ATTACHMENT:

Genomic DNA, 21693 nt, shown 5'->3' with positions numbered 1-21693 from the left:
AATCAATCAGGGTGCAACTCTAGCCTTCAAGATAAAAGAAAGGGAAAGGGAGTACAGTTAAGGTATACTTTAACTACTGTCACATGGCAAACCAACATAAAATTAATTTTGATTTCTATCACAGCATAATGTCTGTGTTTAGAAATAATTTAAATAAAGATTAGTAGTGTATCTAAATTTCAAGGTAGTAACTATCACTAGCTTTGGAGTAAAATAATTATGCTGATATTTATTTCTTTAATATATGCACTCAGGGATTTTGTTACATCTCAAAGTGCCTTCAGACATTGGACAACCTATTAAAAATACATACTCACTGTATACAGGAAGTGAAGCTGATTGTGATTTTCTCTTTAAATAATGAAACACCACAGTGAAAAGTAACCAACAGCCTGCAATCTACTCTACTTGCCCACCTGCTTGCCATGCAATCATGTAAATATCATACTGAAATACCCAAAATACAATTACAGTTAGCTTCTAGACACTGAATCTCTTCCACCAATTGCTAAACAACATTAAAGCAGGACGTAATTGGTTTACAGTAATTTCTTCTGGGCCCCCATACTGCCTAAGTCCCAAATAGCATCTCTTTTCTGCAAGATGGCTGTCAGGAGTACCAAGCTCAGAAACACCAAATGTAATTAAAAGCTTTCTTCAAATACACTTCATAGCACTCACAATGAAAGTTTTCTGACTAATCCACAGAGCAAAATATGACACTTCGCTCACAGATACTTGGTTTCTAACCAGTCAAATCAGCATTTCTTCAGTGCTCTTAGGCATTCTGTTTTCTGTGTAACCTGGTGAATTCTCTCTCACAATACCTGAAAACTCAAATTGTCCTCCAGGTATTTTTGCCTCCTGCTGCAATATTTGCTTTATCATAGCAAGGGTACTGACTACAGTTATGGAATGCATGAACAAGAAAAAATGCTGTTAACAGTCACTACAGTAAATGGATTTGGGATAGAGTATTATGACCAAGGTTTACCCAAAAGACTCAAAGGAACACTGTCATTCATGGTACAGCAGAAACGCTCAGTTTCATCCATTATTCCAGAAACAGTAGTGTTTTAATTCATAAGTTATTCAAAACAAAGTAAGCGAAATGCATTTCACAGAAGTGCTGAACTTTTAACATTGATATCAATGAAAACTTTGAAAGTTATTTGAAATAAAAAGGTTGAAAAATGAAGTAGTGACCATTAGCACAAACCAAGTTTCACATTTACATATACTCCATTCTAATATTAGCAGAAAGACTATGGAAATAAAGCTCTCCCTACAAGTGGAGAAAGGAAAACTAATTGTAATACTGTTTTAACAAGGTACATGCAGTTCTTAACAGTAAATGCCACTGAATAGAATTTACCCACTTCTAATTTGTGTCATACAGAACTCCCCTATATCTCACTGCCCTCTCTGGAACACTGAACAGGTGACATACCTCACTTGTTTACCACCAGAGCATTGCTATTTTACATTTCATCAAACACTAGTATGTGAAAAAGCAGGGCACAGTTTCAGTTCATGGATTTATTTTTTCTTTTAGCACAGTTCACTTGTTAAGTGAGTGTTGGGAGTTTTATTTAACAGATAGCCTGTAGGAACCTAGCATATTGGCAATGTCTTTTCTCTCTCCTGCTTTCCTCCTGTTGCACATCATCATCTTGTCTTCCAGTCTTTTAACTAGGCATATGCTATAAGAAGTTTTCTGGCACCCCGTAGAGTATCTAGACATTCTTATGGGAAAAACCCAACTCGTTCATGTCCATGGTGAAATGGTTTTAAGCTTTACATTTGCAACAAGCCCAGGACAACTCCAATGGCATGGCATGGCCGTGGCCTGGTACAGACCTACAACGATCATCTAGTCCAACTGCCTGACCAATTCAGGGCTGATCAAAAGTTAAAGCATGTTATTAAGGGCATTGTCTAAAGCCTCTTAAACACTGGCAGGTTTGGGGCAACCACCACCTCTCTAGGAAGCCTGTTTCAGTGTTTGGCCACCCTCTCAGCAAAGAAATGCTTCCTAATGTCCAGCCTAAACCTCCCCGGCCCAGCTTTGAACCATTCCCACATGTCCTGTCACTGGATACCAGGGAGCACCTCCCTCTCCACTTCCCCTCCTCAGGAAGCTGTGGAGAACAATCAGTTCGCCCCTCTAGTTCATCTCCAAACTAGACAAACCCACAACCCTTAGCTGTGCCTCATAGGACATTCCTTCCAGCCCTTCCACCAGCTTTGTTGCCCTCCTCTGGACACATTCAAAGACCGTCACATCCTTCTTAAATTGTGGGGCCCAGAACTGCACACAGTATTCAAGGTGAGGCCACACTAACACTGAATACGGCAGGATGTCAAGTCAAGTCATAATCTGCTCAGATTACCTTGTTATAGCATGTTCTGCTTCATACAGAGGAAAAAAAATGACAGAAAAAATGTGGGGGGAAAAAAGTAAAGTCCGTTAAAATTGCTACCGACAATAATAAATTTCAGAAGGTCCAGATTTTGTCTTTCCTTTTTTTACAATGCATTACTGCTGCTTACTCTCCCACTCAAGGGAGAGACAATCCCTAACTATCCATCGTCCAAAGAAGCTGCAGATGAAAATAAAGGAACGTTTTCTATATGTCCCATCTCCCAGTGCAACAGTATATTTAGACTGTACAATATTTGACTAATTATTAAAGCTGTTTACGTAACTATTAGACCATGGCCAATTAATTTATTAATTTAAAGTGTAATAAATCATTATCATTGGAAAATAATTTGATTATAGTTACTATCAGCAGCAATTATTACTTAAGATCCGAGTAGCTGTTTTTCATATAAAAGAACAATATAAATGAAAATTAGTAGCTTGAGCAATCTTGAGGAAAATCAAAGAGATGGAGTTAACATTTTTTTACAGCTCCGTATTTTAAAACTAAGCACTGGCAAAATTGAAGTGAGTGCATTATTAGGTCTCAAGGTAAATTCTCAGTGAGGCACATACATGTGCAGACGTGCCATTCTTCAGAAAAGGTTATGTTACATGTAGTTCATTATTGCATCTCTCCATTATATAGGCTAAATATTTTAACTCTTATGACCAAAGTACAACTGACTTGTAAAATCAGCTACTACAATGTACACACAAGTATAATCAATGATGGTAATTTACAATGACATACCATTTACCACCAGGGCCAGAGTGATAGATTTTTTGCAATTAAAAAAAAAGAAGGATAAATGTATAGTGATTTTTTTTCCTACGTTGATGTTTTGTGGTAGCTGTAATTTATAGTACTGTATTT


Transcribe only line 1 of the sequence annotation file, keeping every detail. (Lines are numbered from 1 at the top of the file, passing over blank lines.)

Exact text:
Genomic DNA, 21693 nt, shown 5'->3' with positions numbered 1-21693 from the left: